On this day in 1949: The Green Lake path split open during a major earthquake

People, including a child, stand near large cracks in the Green Lake path.

The Seattle Times, April 13, 1949.

In researching my book, I came across this photo from April 13, 1949 showing large cracks in the Green Lake path. The 7.1 magnitude quake was centered between Tacoma and Olympia, but it caused significant damage at far at Oregon and British Columbia. Eight people were killed and many more injured as older buildings or structures on unstable soil collapsed, according to HistoryLink.

The park around Green Lake, which is largely the result of human engineering in the early 1900s, was damaged, especially near the southwest part of the lake. The photo above is likely somewhere just north of the Aqua Theater. In 1913, the city lowered the level of the lake, then used fill to create new park land around the now-smaller lake:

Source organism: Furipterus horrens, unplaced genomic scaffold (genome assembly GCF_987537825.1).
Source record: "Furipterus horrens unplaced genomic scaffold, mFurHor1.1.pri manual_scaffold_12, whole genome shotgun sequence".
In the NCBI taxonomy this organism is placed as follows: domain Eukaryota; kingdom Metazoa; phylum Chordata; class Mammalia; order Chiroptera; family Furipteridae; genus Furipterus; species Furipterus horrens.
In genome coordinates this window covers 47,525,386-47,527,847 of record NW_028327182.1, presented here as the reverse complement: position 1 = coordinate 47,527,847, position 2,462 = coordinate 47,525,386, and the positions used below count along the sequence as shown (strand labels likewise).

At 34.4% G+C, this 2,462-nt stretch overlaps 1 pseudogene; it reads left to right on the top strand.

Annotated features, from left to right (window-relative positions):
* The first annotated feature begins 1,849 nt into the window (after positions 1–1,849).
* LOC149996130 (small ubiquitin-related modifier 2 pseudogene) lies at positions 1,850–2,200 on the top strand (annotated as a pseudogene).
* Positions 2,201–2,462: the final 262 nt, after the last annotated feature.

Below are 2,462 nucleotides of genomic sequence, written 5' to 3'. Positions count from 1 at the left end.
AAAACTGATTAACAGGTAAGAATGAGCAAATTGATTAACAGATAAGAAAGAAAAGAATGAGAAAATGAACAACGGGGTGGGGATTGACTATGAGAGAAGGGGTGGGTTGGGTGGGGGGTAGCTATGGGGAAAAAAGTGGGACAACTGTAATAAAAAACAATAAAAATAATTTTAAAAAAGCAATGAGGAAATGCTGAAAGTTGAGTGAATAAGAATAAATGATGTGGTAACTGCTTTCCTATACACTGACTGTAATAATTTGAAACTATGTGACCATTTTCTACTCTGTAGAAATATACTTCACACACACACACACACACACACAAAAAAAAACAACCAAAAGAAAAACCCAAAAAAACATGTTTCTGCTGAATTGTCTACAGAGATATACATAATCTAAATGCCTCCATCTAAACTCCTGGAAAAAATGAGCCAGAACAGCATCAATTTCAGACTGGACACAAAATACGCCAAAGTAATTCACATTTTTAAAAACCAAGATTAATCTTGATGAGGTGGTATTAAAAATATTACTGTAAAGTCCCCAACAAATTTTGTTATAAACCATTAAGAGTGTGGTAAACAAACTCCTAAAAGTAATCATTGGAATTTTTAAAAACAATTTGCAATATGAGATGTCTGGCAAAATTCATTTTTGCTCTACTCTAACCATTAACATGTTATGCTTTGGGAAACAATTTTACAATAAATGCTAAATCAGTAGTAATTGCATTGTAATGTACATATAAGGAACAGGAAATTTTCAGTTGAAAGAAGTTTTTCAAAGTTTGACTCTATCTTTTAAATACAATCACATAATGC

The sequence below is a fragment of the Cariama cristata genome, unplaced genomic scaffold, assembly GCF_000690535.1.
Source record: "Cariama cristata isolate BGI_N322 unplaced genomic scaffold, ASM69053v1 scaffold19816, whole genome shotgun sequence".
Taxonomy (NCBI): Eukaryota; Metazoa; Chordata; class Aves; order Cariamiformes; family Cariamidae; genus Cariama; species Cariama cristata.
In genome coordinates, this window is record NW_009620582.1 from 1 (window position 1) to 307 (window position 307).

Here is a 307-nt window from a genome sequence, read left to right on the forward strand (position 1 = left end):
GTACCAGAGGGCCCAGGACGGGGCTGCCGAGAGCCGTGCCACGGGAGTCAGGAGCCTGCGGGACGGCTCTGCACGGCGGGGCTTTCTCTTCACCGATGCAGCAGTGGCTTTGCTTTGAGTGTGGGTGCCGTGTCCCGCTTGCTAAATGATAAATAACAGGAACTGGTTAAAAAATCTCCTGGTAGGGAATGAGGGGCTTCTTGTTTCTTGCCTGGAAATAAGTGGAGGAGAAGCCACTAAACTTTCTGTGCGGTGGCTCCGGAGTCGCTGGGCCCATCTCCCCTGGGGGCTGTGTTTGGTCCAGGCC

A train with fill dirt working to create Green Lake Park.

January 1914 photo by Frank H. Nowell, Seattle Public Library collection.

The park vision included a complete boulevard around the lake, though the western edge of that boulevard was later destroyed by the expansion of Aurora.

1910 Olmsted map of Green Lake showing a full boulevard loop.

1910 Olmsted Brothers plan for Green Lake Boulevard.

I don’t have a concrete point to make in this post other than to say, “Look at these wild old photos!” And, “Wow, we sure did a lot of land rearranging in this city!” And also, “Make sure you are prepared for an earthquake!”

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